‘It was a matter of pride to play a forest guard’
...says Sapthami Gowda, who talks in detail about her character Leela in Rishab Shetty’s Kantara
Sapthami Gowda got her first big break with Suri's Popcorn Monkey Tiger (PMT). She played Girija, an extrovert very much like the actor herself, in the gangster drama and earned good reception. This bolstered her belief in picking up distinct roles with every film. Now, in her second film Kantara (by Rishab Shetty), Sapthami will be playing forest guard Leela.
"I got good feedback for my role as Girija in PMT. However, post the film, I was offered only such roles. But I wanted to play a role that was completely different, and I am glad Leela came my way," says Sapthami.
Ahead of the film’s release on September 30, Sapthami says that she considers getting an audition call from Rishab a big thing, and all she wanted was, to be part of his vision. "Post-PMT, the lockdown confined us all at home. During that time, I was doing a documentary on Karnataka tourism, and a picture of mine caught the director's attention. He called me for auditions, briefed about the role, and gave the references for Kantara. That was definitely a selling point for me," she adds.
When asked about the best and toughest part of being part of Rishab Shetty's directorial, Sapthami says, "Everyone in the film, including Kishore, Achyuth Kumar, and Pramod, are fine actors. The rest of them came from a theatre background. I was just a one-film-old actor. I felt it would be tough to match up to their standards. But I liked how Rishab put me through a workshop before casting me. In fact, he finalised me only after I understood Leela, and was aware of the authenticity of the coastal culture, and had a hold on the dialect. I'm glad I never let Rishab down."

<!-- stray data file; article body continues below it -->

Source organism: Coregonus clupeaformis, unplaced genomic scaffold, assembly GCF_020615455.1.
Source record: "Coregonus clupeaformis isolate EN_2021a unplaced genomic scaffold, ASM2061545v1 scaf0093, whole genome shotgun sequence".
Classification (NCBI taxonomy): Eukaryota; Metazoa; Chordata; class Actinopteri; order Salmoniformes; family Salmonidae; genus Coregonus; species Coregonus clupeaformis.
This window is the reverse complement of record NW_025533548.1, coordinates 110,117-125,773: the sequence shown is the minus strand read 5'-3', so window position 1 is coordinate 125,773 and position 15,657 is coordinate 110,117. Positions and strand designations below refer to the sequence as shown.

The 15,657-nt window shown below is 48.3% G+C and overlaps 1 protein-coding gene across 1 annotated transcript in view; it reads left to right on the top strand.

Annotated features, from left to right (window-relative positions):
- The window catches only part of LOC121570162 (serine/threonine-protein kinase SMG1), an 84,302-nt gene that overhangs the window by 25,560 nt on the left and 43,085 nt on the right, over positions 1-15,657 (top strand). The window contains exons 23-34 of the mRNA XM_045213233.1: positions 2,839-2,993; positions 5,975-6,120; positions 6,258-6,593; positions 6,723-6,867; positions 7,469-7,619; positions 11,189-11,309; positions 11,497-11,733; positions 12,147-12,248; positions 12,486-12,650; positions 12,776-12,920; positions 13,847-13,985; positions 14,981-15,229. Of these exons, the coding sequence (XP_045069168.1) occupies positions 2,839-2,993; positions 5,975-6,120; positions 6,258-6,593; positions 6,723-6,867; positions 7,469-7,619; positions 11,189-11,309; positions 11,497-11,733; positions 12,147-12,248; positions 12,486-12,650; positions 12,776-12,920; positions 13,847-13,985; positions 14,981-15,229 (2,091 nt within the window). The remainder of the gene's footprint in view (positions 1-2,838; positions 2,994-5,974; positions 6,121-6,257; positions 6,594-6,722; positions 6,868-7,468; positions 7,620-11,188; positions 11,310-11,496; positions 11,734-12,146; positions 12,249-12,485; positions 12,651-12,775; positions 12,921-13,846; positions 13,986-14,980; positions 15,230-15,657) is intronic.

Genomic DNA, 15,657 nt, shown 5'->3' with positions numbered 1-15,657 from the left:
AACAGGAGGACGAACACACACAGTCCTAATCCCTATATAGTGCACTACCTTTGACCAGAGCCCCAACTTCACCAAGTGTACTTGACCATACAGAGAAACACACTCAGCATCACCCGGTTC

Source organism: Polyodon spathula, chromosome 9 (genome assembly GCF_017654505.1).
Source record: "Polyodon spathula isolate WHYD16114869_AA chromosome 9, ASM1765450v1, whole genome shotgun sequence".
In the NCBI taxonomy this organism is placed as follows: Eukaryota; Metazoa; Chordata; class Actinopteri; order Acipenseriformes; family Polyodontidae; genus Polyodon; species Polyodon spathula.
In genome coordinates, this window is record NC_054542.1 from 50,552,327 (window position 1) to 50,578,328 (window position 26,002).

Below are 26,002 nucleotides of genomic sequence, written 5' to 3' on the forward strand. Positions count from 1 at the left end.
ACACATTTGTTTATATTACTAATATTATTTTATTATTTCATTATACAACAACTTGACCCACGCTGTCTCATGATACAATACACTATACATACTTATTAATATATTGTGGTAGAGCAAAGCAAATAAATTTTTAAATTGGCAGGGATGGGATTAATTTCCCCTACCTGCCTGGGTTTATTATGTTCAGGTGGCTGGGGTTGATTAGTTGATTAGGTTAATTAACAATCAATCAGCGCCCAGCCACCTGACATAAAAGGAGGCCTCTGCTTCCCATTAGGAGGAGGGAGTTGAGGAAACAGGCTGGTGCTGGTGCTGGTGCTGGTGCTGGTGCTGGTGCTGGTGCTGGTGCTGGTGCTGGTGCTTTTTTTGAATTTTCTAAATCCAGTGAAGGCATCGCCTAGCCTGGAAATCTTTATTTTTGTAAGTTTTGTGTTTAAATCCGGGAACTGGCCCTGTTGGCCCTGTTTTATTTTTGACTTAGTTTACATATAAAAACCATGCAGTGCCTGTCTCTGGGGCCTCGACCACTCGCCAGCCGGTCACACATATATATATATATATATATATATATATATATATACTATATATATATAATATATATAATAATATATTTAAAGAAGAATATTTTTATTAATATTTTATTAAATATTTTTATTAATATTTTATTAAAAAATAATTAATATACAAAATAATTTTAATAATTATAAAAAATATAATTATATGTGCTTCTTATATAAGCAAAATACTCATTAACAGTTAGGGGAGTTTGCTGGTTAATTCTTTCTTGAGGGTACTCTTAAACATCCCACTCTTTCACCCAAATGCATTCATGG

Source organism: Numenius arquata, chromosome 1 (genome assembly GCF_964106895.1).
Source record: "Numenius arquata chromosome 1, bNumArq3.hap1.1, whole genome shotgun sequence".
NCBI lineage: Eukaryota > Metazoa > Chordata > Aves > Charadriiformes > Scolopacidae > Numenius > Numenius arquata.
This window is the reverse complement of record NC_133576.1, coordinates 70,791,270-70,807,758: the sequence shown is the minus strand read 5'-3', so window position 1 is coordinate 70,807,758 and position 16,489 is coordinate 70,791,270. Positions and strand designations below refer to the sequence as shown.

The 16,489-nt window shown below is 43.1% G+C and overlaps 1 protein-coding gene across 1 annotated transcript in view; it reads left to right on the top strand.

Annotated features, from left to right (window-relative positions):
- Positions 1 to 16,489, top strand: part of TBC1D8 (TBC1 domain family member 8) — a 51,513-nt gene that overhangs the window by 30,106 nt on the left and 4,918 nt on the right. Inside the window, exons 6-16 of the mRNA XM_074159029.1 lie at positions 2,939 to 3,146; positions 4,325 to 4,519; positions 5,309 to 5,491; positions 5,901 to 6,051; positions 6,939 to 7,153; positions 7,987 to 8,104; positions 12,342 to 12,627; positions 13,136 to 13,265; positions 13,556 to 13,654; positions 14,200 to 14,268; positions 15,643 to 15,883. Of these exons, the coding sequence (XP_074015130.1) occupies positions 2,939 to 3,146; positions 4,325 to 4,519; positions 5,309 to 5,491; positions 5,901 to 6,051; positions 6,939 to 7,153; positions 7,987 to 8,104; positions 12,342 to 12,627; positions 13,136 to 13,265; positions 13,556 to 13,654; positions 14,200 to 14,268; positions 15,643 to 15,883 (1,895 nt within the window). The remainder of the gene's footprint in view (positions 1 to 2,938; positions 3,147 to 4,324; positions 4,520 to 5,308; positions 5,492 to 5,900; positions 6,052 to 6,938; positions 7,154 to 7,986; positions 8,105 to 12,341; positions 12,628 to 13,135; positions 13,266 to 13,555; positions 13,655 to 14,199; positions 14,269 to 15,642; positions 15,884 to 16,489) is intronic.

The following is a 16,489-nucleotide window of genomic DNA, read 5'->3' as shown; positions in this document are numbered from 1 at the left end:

It is not often that we see a forest guard being portrayed on screen, and Sapthami exudes pride in playing such a role, especially when she got a chance to do it in her second film itself. "Leela's character has a unique graph. Her character refers to the first woman officer in the 90s, who was recruited as a forest guard," says Sapthami, adding that Leela helped her have a better understanding of the forest, and its inhabitants. "I got to meet the officer when I was shooting. I felt proud wearing the uniform, and that is one thing I have taken back home as a memory. I haven't even washed the uniform, because there is a lot of connection with the marks," she says.
Sharing that working with Rishab was a golden opportunity, Sapthami says that Hombale Films' involvement was the icing on the cake. "I came onboard Kantara mainly because it was a Rishab film. The involvement of a big production house like Hombale Films was a piece of surprise to me. Everything about Kantara was a blessing in disguise. I can get a variety of roles in my career, but the role of forest guard will also remain special, and I'm glad that I was destined to be part of such a role," she signs off.